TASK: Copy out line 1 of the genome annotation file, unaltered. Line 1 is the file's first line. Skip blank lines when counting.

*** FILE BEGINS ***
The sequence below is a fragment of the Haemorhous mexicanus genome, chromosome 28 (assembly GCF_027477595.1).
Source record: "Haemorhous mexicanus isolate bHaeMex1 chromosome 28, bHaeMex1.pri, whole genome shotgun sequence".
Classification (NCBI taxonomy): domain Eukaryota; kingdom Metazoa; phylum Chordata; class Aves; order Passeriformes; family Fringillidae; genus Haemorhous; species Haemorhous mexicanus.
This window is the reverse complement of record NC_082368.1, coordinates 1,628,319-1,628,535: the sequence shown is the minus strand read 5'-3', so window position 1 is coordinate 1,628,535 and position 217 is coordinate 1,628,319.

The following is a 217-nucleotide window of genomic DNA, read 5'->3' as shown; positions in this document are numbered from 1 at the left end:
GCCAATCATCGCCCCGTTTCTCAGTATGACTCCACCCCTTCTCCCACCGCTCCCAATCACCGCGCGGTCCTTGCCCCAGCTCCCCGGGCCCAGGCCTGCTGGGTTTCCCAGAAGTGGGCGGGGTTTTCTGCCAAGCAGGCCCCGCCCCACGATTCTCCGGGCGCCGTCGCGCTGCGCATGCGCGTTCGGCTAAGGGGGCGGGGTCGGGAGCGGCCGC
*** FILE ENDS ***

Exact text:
The sequence below is a fragment of the Haemorhous mexicanus genome, chromosome 28 (assembly GCF_027477595.1).